Make no bones about it, saying no sucks. How to say no can be one of the hardest lessons to learn, especially when it is something we didn’t learn when we were young.
We worry about the opportunities we’ll miss out on. We loathe saying no to any opportunities in case it is the last one we’ll receive. Other times, we doubt our reasons for declining. We wonder if we are somehow missing the point of something fantastic others can see that we don’t. Or are concerned we may be tarred as ‘difficult’ if we stand our ground.
No sucks to say in any context, but in the business world, it can give you sleepless nights a-plenty.
Yet learning the art of saying no and having professional boundaries also saves you from potential monster clients, terrible jobs and working way too hard for a meagre return. Saying no is a vital skill.
It’s much easier to say no to something when you cannot relate and do not care. It’s much harder when you do.
Most of the time, the reason we can’t say no without feeling squeamish is that we’ve begun to emotionally invest. Whether that’s in the benefits for you or the story you’ve been told, it is immaterial.
Their lack of money, time and planning is not your problem.
Harsh? Not really. Decision making should always come from a well-thought out perspective. And if that means creating some distance emotionally between what we should do in a situation and what we feel obliged to do, that’s what we need to do.
Use your logic instead of your emotionality when you make decisions.
It’s great when someone comes up and asks us for a favour. It makes us feel valued and special. It does not however make us the centre of the universe. None of us are indispensible- especially not in the business world.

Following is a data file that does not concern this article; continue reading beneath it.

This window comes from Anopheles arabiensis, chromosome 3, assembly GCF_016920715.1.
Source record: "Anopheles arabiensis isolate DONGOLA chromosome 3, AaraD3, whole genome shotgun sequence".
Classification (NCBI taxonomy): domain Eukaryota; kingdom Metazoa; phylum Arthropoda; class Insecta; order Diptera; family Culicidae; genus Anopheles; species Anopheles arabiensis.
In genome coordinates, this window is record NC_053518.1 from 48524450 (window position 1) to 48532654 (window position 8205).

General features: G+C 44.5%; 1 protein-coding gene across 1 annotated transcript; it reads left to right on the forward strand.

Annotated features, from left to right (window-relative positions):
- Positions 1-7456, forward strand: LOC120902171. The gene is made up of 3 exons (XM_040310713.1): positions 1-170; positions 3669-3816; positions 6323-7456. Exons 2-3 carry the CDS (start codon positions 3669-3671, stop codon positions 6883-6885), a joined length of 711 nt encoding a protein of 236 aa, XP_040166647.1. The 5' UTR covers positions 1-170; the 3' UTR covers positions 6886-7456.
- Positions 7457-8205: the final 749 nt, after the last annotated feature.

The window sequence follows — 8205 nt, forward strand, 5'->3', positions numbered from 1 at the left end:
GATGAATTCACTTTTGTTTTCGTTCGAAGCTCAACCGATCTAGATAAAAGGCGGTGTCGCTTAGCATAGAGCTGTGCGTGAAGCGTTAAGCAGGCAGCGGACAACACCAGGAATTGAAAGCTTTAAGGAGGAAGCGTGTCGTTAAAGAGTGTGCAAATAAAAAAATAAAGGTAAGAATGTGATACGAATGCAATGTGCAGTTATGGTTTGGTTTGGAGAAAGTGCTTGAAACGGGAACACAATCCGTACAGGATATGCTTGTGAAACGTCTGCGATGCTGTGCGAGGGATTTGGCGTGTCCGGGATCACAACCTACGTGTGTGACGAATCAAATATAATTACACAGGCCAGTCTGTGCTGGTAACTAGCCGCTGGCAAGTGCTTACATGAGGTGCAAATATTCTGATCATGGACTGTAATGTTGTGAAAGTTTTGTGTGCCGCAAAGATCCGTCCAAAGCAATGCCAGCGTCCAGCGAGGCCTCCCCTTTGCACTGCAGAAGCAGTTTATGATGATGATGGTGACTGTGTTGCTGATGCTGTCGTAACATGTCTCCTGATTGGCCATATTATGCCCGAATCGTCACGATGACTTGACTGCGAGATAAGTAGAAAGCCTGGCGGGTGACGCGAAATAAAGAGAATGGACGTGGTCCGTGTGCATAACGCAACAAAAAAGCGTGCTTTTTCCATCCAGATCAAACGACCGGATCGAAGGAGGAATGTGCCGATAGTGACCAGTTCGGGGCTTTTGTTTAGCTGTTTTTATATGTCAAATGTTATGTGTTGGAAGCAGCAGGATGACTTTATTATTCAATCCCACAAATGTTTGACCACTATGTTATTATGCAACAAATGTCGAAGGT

You aren’t the person’s only viable option, even if that’s what is said to persuade you into doing their bidding. There are always other potential options to investigate. And any solid business manager knows this.
Take the flattery out of the situation. Remember they’ll probably find another way to do what they need to without you.
Never imagine you are the be all and end all. You are not. They know this, and so should you.
Whether you’re a people pleaser or a solo operator who is just trying to get by, we can often fear the repercussions of saying no. However, it’s important to remember the repercussions associated with saying yes, too.
Saying yes to the wrong situation can cost you more time and money than saying no ever will. Take for example the high maintenance customer who takes more time, demands more attention and makes you feel bad about what you do. Or the project you aren’t really suited to that requires you to invest additional time through working slower. Not to mention that horrible feeling of being out of depth.
Declining a client or project might get an arrogant customer’s nose out of joint, but it also means you won’t have to invest time and energy into dealing with an unsuitable endeavour.
No helps us play to our strengths instead of our weaknesses.
Conditioning from childhood, bad relationships and terrible bosses can all teach us to accept all situations as inevitable. Someone somewhere has trained you to respond that way so they get what they want.
Don’t let them get away with that.
Stop with the “good girl syndrome”. The reality is being a perpetual people pleaser doesn’t get you extra love or admiration. It gets you less respect and more crap tasks.